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Sunday, April 14
The Indiana Daily Student


?Racism of convenience

In a recent Dallas basketball game between Flower Mound High School and Plano East, a group of people in the Flower Mound High School student section held up a sign reading ?“White Power.”

I think racism among millennials is a curious thing because a majority of us have lived in a society where we are largely removed from racial prejudices that characterized the members of a few ?generations prior.

That is not to mean that we are in a post-racism society; events revolving around Michael Brown and Eric Garner show that there is a current of racial tension running ?underneath everyday life.

Whoever you believe was at fault for these deaths doesn’t change that fact. It’s the widespread reaction to these catalyzing events that prove that there are tender wounds prevalent among people of all races.

In my experience, it seems to be a characteristic that millennial racism is largely inherited — not by the generation before but from the idea that racism exists.

This draws from an abstract concept of racism, to be observed and commented on from a distance, often with a healthy dose of irony and the assured presumption that there is no way anybody could believe that.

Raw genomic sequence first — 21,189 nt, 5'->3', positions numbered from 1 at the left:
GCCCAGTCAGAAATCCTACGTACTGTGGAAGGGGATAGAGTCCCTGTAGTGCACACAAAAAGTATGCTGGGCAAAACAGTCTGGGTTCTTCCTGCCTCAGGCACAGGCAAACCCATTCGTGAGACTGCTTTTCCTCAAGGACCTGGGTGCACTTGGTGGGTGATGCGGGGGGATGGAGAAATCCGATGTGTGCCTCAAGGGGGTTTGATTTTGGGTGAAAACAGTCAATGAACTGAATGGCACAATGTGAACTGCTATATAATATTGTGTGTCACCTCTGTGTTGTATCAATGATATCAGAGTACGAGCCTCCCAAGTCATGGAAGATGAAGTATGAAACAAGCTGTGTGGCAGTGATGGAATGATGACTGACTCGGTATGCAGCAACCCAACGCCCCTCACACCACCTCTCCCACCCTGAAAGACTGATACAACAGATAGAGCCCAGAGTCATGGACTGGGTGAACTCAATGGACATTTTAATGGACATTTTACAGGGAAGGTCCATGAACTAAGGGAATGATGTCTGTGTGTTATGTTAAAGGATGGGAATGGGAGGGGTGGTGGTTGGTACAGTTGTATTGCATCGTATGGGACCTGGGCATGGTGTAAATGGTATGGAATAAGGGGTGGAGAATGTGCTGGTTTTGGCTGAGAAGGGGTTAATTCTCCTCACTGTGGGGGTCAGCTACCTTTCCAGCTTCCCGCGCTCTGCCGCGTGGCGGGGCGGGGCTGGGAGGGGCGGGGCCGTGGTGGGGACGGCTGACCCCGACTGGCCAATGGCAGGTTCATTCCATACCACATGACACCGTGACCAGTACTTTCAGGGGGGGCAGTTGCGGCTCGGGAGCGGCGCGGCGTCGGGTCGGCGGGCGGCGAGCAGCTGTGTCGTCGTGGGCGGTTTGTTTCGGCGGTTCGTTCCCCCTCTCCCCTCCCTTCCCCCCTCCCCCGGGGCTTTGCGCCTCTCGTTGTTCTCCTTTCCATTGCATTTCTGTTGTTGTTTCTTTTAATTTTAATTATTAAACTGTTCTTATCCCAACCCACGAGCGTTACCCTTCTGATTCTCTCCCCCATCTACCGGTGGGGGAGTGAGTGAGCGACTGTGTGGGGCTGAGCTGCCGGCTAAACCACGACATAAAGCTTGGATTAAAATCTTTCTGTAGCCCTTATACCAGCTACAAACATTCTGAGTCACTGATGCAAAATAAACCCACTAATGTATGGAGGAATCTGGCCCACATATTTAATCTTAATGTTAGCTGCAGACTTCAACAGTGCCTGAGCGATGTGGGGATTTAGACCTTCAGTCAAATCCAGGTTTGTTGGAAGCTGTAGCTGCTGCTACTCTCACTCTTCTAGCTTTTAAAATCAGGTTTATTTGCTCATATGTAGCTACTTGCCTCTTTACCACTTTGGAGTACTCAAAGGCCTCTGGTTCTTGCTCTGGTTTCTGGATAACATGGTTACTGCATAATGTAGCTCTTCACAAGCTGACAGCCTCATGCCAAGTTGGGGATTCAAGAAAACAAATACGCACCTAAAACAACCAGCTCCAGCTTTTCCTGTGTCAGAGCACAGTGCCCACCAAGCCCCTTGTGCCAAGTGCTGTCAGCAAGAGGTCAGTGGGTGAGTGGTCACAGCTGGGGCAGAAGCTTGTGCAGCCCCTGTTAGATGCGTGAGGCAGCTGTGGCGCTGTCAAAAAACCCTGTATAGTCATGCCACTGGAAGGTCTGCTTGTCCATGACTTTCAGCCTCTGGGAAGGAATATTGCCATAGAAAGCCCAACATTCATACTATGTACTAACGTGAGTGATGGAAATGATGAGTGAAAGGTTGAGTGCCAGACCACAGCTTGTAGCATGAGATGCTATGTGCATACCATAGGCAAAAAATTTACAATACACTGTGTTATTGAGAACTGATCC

I can’t prove this by any means.

But I don’t think it’s unfounded to claim the examples of racism we see in millennials, such as this sign or common examples of white entitlement, are far different than the racism we saw in the mid-20th century.

While the Flower Mound High School basketball team consists mostly of white players, pictures on the basketball team’s website show there are several nonwhite players, which makes a sign saying “White Power” seem absurd.

Even if we suppose a person was completely ignorant about the players on the team and came to take a racist stance, the sight of nonwhite players from their team on the court would cause some ?hesitation at the least.

In my high school, our basketball team had a rivalry with a school — Lake Central — whose team was called the Indians (racial prejudices are already appearing in the ?anecdote).

In the week before the game when our basketball team would face them, a student organization hung a banner in one of the locker bays that said, “Make them walk the Trail of Tears.”

That’s pretty bad and, for all intents and purposes, it is essentially equivalent to the sign that said “White Power.”

Now, I don’t think a student organization made up of presumably intelligent people would make a sign like that and actually believe in the ?racist overtones.

And I don’t think the people in the student section of Flower Mound High School believe in the same virulent racism that gave birth to the phrase “White Power.”

Instead, they probably just saw that their team’s jerseys were white and they were playing against a team with black jerseys and, seeing a convenient race dynamic, said, “Hey, this is probably clever.”

Does that make it any less wrong? Of course not.

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